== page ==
Saturday, March 14, 2015

Be Polite and Remind Her Who You Are

In a recent online article, writer Molly Fischer takes a passage from Joan Didion’s “On Keeping a Notebook,” to address writing about our favorite subject:  Ourselves.  Didion advises staying “on nodding terms with the people we used to be.”   

This is one of the greatest challenges we face when we are trying to recreate our past—that is, trying to write a memoir and being “on nodding terms” with the people we used to be.  Dig up your old diary; find your old school notebooks; look at the way you decorated your room; dig through a box of stuff you saved a long while back, and you’ll discover a person more than a little different from who you are today.  If you are writing a memoir or memoiristic essay, remember that that person you politely nod to is you.  But not you: He or she is a character in your story. Write about that person the way you would any other one in fiction.  And even though many of us believe we have the advantage of a ready-made backstory, you have to do that work for yourself, as well—your story may not have happened the way you remember its happening.   Aunt Rosalind may have been taller, or shorter (where are those photographs?), or not really have had red hair (why did she change it?); your grandparents may have seemed archaically out of touch, but what were they thinking when you died your own hair red when you were in seventh grade?  Most central, you must figure out—“fact check”—why you did color your hair, to begin with.  Aunt Rosalind?  “Everyone is doing it, Mom?” A dare from your sister, the resentment of whom you have been repressing for thirty years?  Rita Hayworth?  Why Hayworth and not Lucille Ball?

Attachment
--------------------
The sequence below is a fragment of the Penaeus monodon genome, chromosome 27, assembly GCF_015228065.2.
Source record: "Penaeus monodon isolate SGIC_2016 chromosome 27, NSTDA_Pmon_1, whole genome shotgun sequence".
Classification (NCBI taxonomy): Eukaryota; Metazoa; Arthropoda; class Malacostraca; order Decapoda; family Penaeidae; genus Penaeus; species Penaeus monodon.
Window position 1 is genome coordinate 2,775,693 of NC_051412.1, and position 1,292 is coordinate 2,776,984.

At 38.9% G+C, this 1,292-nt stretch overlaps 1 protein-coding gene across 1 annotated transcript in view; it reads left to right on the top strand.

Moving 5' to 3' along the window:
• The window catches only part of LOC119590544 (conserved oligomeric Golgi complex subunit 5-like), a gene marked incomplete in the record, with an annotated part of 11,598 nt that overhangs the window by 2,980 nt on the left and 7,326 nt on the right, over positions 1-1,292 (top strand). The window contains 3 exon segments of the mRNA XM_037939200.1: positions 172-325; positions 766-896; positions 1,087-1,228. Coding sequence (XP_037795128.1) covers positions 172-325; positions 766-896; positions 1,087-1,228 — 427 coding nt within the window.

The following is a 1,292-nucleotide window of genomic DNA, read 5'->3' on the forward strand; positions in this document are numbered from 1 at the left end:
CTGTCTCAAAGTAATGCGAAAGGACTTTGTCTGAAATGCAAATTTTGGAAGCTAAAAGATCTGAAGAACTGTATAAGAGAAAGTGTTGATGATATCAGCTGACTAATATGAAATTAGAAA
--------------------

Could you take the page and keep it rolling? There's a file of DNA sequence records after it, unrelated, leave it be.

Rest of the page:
Look at yourself as a character.  You didn’t pop out of the womb, fully character-formed, like Athena from the head of Zeus, ready to foster heroes.  Your love of artichokes, fear of rabbits, and interests in railroads or Henry VIII came from somewhere.  Do your research, discover what was culturally common where and when you were growing up, not just in your school or neighborhood, but everywhere?  What was the political environment?  Know your parents—they are secondary characters in your story—and dis-cover as many of their secrets as you can, knowing that your family’s testimonies should probably go under the same scrutiny.   Are you buying whole a story your great-aunt used to tell about you?  To whose benefit was that story?  You-as character needs as much of a researched history as any character does.  That complex backstory might not show up in the words on the page, but you must know it or your reader will not find you believable and will not engage. With carefully chosen details, you can locate yourself in time, place, class, culture, and character—we are all “types” of one sort or another.  But we are also unique—and that uniqueness is at the crux of our stories, then and now. 

So, a memoir writer must be a bit schizophrenic.  We need to be ourselves, but we need to be someone else, as well: the person we are trying to investigate, and the investigator.   In other words, we are not that child or pubescent or euphoric or miserable spouse from years ago—we are more self-reflective, realistic, seasoned. But we still must recognize that other person as we do a familiar acquaintance we bump into at the famers’ market whom we haven’t seen for a while.  Nod, show respect, but always remember: that’s not you now. That’s good material.

Winona Winkler Wendth freelance writer, editor, and writing mentor and teaches various courses in writing and the humanities at Quinsigamond Community College.  She is a cofounder of the Seven Bridge Writers Collaborative. Contact her at

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